Before and After MOOCs, Before and After Institutions

Before and After MOOCs, Before and After Institutions

Copyright: © 2021 |Pages: 16
DOI: 10.4018/978-1-7998-4333-7.ch006
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Digital learning practice using ubiquitous personal technologies can lead to teachers using their craft professionalism to create artfully-crafted, student-centered, learning experiences. Supportive and progressive organisational architectures of participation reveal adaptive institutions working across collaborative networks. The question now is what might adaptive institutions look like if they have been subjected to transformational processes, rather than just “e-enabling” the traditional practice of content delivery within the existing classical subject taxonomies? MOOCs seem to be a continuation of a learning catered for content through delivery; they are not a new paradigm, despite their promotion in this way by universities and the technology companies selling their platforms. In order to look at what transformation rather than e-enabling might look like, the authors review their framing ideas with long-run historical views of education, learning, knowledge, and institutions with a process called “before and after.”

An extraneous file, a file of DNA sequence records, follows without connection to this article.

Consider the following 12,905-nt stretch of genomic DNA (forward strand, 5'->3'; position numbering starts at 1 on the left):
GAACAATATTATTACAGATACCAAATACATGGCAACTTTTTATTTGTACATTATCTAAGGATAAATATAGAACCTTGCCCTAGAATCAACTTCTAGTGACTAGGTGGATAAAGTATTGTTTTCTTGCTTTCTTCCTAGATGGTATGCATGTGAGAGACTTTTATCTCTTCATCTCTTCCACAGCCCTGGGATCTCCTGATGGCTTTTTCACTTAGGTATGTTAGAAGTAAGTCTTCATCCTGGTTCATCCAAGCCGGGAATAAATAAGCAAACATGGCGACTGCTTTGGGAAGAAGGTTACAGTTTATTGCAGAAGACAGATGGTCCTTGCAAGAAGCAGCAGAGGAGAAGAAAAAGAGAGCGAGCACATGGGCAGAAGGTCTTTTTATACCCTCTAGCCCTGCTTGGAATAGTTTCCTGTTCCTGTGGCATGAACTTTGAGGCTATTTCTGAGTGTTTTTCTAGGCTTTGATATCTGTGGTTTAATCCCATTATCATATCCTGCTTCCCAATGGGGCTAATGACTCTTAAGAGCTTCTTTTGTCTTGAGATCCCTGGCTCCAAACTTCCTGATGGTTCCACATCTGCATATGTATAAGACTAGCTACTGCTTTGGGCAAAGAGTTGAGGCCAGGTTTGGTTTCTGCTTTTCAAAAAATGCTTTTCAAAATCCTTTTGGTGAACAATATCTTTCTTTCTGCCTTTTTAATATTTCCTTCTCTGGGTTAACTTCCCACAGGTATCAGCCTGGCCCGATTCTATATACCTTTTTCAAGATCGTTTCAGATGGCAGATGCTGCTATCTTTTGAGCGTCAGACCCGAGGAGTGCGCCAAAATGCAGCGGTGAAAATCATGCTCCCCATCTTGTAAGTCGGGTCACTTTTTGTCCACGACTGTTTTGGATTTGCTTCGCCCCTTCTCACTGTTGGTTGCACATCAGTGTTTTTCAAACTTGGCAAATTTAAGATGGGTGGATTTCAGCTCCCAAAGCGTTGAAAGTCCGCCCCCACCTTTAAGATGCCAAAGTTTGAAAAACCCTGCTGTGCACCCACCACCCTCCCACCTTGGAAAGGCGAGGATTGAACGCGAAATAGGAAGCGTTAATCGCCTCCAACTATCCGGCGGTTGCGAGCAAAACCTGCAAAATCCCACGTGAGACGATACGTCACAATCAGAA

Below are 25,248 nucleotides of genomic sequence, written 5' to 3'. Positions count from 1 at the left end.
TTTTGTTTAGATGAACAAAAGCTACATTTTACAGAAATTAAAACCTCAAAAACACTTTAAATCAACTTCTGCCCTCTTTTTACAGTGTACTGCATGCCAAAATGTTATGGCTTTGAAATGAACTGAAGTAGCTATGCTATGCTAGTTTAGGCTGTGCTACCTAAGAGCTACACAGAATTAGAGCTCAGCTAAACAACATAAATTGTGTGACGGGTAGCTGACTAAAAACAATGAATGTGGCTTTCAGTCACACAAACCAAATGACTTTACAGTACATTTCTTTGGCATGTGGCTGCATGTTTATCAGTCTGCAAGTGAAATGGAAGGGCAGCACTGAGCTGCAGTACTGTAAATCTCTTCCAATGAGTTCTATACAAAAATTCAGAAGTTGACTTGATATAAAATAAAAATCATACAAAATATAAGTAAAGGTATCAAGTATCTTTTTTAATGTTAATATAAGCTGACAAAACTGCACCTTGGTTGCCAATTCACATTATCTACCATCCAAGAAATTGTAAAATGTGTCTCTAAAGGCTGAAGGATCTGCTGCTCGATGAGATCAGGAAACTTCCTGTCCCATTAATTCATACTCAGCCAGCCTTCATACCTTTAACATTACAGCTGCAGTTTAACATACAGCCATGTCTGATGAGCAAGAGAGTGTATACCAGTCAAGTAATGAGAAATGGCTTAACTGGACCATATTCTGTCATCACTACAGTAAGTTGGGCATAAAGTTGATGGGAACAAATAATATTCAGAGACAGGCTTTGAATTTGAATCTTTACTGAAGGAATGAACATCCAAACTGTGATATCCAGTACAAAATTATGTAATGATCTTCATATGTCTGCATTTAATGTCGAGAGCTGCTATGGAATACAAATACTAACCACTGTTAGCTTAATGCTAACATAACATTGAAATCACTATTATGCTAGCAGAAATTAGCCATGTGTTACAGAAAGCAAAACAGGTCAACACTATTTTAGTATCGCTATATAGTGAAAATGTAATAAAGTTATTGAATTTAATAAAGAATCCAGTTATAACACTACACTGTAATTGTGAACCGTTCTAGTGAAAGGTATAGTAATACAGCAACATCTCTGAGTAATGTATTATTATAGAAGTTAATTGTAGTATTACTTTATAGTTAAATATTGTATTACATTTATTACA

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In the 21st century both our business and educational institutions, for the most part, are still basing their activities on the 19th century military “command and control” structures developed in the Prussian bureaucratic model, in which participants are viewed as inherently untrustworthy without explicit direction, and thus needing to be disciplined into “following of the rules” see Graebner D (2015). Prussian bureaucracy also installed a rigid education system by 1830 with a “Curriculum inculcating a strong national identity.” This results in a conception of teaching practice determined on a hierarchical basis and governed by the policies of central government rather than being developed with and by the craft professionals enabling learning and working with learners directly, and, therefore, sensitive to locality and context through work with local communities. This may also account for the wide variety of writing and research on education which is often conflictual and confusing. Readers will be familiar with the idea of teachers’ primary duty being seen by managers and politicians, as keeping order in the classroom and organisations where learning is secondary to order and discipline, the subject of many polemics on learner/teacher discipline and leadership in the classroom. An example showing a focus on discipline can be found on the website of the Milwaukee Teachers Education Association which we have chosen because it follows many other guidelines in prioritising an “order first” approach allied with the idea of “make learning fun”, which, with Biesta (2006), we would argue, devalues learning and misses the point of engaging learners in the seriousness of much they will encounter and says little about their potential contributions to their experiences.

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